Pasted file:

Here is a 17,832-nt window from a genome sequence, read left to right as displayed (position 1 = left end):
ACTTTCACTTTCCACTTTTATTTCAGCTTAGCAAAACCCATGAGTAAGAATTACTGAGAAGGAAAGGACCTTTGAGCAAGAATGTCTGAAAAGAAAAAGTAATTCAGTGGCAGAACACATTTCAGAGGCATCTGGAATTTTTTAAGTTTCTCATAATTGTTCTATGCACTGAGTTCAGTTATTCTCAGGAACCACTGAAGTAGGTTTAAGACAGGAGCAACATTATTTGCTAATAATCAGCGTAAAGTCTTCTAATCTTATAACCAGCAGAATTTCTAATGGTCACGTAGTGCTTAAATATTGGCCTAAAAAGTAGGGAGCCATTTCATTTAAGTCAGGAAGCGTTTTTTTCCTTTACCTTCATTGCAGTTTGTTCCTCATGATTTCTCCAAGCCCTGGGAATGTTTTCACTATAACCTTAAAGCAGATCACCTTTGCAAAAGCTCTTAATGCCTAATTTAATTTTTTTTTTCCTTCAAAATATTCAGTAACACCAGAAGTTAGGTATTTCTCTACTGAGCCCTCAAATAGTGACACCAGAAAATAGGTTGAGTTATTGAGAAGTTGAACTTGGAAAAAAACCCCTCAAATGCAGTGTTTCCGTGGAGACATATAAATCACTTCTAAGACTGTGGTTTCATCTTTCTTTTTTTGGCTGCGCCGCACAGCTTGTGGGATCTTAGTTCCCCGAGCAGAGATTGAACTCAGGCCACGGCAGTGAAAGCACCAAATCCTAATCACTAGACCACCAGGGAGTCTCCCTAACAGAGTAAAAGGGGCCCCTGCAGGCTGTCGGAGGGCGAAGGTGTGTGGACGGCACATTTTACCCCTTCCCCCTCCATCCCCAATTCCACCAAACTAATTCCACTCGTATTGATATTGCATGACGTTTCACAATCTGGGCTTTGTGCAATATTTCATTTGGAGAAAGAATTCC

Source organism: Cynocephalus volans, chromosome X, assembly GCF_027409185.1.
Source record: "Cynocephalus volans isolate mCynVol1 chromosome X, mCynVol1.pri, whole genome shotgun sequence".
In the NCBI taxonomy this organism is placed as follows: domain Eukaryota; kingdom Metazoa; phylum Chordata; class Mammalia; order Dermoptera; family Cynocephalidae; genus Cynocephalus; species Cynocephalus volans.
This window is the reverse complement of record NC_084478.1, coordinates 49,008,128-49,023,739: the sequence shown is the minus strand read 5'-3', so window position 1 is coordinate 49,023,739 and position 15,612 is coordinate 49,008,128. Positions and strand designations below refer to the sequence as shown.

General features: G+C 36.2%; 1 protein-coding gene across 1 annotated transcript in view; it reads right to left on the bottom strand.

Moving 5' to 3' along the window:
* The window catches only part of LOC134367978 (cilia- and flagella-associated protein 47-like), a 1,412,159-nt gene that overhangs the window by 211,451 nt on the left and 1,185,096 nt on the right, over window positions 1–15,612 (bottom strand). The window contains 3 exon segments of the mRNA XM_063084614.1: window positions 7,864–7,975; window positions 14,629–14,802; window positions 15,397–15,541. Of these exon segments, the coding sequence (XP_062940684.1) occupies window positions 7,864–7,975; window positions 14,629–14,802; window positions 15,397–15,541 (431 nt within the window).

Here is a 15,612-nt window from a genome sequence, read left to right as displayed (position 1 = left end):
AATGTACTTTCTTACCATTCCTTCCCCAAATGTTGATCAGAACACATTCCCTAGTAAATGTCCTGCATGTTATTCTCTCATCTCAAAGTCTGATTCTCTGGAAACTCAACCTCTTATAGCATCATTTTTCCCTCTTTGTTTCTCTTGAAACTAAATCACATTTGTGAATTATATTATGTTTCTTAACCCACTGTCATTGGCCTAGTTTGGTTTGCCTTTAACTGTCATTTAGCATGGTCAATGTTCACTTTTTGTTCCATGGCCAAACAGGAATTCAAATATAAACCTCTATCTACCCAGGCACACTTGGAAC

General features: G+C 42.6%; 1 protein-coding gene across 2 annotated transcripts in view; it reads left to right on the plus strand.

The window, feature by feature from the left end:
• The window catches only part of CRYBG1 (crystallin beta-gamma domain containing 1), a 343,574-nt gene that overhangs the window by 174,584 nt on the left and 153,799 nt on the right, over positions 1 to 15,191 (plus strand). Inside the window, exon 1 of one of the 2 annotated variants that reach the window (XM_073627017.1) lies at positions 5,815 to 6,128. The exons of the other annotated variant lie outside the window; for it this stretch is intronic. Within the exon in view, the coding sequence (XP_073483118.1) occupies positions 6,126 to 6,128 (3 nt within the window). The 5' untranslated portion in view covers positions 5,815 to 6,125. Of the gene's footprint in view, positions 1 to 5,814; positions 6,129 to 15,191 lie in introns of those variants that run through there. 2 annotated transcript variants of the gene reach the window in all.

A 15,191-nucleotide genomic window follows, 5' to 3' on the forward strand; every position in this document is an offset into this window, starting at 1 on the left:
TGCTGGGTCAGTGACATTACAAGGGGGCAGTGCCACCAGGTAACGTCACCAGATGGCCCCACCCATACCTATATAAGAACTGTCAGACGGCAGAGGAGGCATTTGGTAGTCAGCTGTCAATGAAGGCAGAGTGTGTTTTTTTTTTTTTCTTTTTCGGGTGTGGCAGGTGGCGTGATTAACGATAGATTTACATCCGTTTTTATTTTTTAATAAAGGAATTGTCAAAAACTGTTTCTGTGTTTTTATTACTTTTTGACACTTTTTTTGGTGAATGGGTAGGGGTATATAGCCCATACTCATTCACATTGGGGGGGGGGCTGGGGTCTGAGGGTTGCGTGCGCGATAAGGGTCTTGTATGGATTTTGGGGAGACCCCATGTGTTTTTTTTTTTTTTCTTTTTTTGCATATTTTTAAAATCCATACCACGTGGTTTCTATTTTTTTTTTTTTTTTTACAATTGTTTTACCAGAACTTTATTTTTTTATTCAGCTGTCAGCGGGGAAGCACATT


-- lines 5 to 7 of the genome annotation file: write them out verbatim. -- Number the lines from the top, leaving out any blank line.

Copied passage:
In the NCBI taxonomy this organism is placed as follows: domain Eukaryota; kingdom Metazoa; phylum Chordata; class Mammalia; order Dermoptera; family Cynocephalidae; genus Cynocephalus; species Cynocephalus volans.
This window is the reverse complement of record NC_084478.1, coordinates 49,008,128-49,023,739: the sequence shown is the minus strand read 5'-3', so window position 1 is coordinate 49,023,739 and position 15,612 is coordinate 49,008,128. Positions and strand designations below refer to the sequence as shown.

General features: G+C 36.2%; 1 protein-coding gene across 1 annotated transcript in view; it reads right to left on the bottom strand.